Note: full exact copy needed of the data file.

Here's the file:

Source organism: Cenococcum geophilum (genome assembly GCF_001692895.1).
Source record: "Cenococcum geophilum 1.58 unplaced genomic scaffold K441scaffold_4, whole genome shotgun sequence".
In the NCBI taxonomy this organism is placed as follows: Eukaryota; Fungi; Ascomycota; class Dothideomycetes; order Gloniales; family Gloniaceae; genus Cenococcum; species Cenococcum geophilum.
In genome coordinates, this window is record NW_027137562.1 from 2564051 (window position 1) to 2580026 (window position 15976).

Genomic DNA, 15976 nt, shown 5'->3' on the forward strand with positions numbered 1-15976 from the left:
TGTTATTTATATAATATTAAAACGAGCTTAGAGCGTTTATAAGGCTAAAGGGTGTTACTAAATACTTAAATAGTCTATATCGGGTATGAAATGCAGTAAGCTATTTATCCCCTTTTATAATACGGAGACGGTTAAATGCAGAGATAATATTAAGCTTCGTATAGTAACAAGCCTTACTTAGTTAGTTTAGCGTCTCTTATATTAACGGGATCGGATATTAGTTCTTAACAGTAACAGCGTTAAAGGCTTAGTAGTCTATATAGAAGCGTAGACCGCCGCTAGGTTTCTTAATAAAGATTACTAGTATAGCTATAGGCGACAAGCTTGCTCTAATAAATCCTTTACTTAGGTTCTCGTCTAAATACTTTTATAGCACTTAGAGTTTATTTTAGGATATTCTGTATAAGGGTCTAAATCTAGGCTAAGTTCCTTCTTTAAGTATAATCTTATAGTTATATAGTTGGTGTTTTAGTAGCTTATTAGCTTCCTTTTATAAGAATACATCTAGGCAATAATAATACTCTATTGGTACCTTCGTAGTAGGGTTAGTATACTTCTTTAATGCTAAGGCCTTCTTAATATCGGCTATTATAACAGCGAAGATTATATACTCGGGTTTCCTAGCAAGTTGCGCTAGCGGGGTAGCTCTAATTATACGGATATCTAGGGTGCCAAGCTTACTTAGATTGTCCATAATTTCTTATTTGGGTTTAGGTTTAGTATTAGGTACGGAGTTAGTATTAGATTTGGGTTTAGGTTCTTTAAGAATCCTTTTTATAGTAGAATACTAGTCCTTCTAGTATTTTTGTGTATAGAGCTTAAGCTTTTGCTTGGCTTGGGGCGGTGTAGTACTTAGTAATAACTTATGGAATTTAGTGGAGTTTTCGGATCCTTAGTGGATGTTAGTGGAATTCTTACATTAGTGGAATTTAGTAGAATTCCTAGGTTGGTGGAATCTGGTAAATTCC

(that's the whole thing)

Source organism: Cenococcum geophilum (genome assembly GCF_001692895.1).
Source record: "Cenococcum geophilum 1.58 unplaced genomic scaffold K441scaffold_4, whole genome shotgun sequence".
In the NCBI taxonomy this organism is placed as follows: Eukaryota; Fungi; Ascomycota; class Dothideomycetes; order Gloniales; family Gloniaceae; genus Cenococcum; species Cenococcum geophilum.
In genome coordinates, this window is record NW_027137562.1 from 2564051 (window position 1) to 2580026 (window position 15976).

Genomic DNA, 15976 nt, shown 5'->3' on the forward strand with positions numbered 1-15976 from the left:
TGTTATTTATATAATATTAAAACGAGCTTAGAGCGTTTATAAGGCTAAAGGGTGTTACTAAATACTTAAATAGTCTATATCGGGTATGAAATGCAGTAAGCTATTTATCCCCTTTTATAATACGGAGACGGTTAAATGCAGAGATAATATTAAGCTTCGTATAGTAACAAGCCTTACTTAGTTAGTTTAGCGTCTCTTATATTAACGGGATCGGATATTAGTTCTTAACAGTAACAGCGTTAAAGGCTTAGTAGTCTATATAGAAGCGTAGACCGCCGCTAGGTTTCTTAATAAAGATTACTAGTATAGCTATAGGCGACAAGCTTGCTCTAATAAATCCTTTACTTAGGTTCTCGTCTAAATACTTTTATAGCACTTAGAGTTTATTTTAGGATATTCTGTATAAGGGTCTAAATCTAGGCTAAGTTCCTTCTTTAAGTATAATCTTATAGTTATATAGTTGGTGTTTTAGTAGCTTATTAGCTTCCTTTTATAAGAATACATCTAGGCAATAATAATACTCTATTGGTACCTTCGTAGTAGGGTTAGTATACTTCTTTAATGCTAAGGCCTTCTTAATATCGGCTATTATAACAGCGAAGATTATATACTCGGGTTTCCTAGCAAGTTGCGCTAGCGGGGTAGCTCTAATTATACGGATATCTAGGGTGCCAAGCTTACTTAGATTGTCCATAATTTCTTATTTGGGTTTAGGTTTAGTATTAGGTACGGAGTTAGTATTAGATTTGGGTTTAGGTTCTTTAAGAATCCTTTTTATAGTAGAATACTAGTCCTTCTAGTATTTTTGTGTATAGAGCTTAAGCTTTTGCTTGGCTTGGGGCGGTGTAGTACTTAGTAATAACTTATGGAATTTAGTGGAGTTTTCGGATCCTTAGTGGATGTTAGTGGAATTCTTACATTAGTGGAATTTAGTAGAATTCCTAGGTTGGTGGAATCTGGTAAATTCC